Hands Held in the Snow
Written by Thedude3445
Illustrated by Mikyala Buan
I don’t believe in love at first sight.
You do? That’s because you’re still too young. You’ll come to grips with that when you’re older. There are no soulmates, no destinies intertwined by the Gods. Love comes only when you work for it. The best we can hope for is infatuation at first sight, and that’s not quite as poetic.
What? You… Oh. No, me loving you at first sight doesn’t count since I’m your grandmother. I’m talking about the romantic kind of love. That kind of love where two people create real magic together.
I don’t think it’s real. But for all my skepticism, there’s one story I’ve heard over the years that’s made me question my belief. …Yes, it’s story time. Yes, this does involve that centaur carving you found in the attic. I promise. I’m not senile yet– at least I hope not. Come, sit down, sit down.
Okay, are you settled? I’ve actually been meaning to tell you this for a long time. The first time I heard it, it changed my perspective on a life I had thought was set in stone. And now I think you’re old enough to understand it yourself.
This story takes place in the old kingdom of Elince. Back in those days, the country had been occupied by its neighbor, the empire known as Dannark. You’d know all of this if you kept up with your history studies.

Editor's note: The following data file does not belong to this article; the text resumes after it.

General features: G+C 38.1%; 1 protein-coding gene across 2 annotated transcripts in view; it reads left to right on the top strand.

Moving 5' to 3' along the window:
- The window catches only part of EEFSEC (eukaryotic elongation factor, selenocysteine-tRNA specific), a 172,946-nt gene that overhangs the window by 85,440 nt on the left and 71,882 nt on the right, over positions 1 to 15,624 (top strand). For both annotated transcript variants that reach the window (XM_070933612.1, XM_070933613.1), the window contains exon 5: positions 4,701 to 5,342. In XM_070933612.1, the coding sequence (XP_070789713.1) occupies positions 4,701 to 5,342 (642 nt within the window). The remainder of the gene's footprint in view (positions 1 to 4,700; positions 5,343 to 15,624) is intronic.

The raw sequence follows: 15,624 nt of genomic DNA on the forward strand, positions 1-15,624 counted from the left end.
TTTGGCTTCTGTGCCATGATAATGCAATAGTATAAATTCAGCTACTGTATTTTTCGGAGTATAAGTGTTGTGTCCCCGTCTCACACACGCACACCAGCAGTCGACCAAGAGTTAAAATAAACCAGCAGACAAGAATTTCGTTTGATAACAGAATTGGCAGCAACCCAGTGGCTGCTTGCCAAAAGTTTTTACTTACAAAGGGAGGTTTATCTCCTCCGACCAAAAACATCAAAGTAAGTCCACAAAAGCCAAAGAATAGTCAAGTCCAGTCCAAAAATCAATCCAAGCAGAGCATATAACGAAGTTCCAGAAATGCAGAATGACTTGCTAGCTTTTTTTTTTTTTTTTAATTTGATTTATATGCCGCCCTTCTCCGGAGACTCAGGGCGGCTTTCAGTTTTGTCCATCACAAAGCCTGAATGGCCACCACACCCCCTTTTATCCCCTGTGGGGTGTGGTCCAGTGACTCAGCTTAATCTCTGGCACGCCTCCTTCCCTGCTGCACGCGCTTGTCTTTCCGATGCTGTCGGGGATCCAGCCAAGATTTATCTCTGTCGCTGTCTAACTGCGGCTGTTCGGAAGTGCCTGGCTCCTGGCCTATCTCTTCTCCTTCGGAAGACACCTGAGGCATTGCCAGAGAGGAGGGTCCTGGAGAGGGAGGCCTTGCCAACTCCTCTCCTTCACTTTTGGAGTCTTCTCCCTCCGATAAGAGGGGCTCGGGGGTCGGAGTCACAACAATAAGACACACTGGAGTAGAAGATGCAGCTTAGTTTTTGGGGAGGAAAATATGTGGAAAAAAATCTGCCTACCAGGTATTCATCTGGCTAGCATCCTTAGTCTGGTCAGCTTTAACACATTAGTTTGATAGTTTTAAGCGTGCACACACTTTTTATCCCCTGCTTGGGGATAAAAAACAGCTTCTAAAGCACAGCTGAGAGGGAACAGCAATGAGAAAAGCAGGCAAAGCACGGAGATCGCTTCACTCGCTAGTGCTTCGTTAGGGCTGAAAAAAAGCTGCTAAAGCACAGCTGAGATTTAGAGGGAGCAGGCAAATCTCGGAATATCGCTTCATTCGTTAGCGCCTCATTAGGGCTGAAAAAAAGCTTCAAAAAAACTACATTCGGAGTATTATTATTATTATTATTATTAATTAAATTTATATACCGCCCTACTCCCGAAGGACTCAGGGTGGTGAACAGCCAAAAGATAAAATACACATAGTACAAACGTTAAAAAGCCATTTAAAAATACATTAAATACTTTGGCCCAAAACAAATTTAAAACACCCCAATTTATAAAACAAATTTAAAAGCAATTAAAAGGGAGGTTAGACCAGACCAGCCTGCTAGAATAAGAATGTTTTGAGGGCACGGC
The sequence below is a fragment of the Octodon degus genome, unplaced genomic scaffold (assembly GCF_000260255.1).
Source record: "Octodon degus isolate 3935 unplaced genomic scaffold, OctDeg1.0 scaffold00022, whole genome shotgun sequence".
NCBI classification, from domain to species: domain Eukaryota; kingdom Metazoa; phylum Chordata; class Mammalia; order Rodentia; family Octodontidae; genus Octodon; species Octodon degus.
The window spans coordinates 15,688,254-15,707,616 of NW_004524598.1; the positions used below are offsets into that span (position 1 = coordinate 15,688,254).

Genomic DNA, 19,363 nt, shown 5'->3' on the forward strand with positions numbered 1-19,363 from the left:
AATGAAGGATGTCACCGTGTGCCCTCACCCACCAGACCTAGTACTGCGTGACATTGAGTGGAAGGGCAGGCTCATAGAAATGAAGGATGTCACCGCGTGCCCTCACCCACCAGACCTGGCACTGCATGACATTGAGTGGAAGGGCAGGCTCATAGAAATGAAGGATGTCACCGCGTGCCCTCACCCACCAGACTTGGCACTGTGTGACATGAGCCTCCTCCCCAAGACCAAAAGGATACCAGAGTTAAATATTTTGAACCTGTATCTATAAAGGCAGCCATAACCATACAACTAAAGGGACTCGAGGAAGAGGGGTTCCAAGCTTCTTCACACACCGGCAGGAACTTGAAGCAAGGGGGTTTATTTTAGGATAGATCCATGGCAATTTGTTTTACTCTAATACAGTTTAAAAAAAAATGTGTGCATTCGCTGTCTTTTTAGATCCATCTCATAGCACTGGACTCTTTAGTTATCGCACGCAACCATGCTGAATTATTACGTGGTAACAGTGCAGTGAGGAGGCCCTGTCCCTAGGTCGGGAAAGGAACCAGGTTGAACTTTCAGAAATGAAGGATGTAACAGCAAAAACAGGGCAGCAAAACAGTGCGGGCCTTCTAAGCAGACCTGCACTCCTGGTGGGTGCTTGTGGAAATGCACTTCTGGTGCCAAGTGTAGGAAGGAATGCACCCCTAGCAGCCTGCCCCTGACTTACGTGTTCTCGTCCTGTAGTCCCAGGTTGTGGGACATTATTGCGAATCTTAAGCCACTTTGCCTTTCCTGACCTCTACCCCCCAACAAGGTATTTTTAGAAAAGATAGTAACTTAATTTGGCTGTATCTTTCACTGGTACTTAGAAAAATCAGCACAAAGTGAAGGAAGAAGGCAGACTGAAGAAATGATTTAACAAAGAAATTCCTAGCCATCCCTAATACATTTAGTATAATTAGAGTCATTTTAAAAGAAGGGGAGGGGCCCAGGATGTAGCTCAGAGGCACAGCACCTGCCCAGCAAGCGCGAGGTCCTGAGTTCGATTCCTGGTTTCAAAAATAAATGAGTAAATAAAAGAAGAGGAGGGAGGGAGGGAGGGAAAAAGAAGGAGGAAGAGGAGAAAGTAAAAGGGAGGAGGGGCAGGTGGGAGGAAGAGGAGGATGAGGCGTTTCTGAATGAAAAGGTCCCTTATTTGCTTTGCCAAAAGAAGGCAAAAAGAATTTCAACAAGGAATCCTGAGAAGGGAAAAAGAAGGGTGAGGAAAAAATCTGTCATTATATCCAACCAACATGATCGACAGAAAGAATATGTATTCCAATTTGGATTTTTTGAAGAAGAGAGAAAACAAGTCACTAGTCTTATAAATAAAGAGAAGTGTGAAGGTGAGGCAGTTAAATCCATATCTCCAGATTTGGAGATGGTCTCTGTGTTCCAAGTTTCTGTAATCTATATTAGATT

In the capital city of Balarand, it was a common sight then to see imperial soldiers patrolling the streets. Foreign flags flew freely on buildings, blue and green stripes speckling the city everywhere you looked. Dannark and all its dark-chrome armored soldiers brought a stifling air to the city. The people were mired in the thick tension of a war they never even saw.
The people of Balarand went about their daily lives, attempting to keep up the illusion of normalcy as best they could. They went to work and school, shopped on the weekends and held festivals on holidays, carrying on as if their king hadn’t been deposed just months earlier.
And in this same way, there was a marketplace, bustling just as it would be on any other late afternoon. A statue of a long-ago queen in the center. A stretch of dozens of sellers, a hundred tables and booths set up, and thousands of people scouring their contents.
The town clock struck four, but you couldn’t hear its ringing for the crowd. It was that busy.
In this marketplace, there was a girl browsing through booths of produce. Her glasses were slightly askew, and her head was angled down as she inspected a row of cucumbers. Her shoulder sagged from the bag of groceries strapped to her back.
“I’ll take two,” she said, placing a few copper coins on the seller’s table and putting the vegetables in her bag. She dusted off the long, hand-sewn skirt that covered her from waist down to her shins– not because it was dirty, but due to force of habit– and merged into the mass of people walking up and down the street.
Her name was Beatrice Ragnell. A junior priest heading home from school. She had stopped by the marketplace to pick up groceries.
Beatrice danced her way through the crowd, striding in a beeline towards the next intersection, taking a route so familiar her vision nearly glazed over into a blur. Her bag bobbed up and down as she took each long step, and the curls in her hair bounced along. The girl felt the rhythm of the day, felt the hustle of the tempo to which she set her daily life.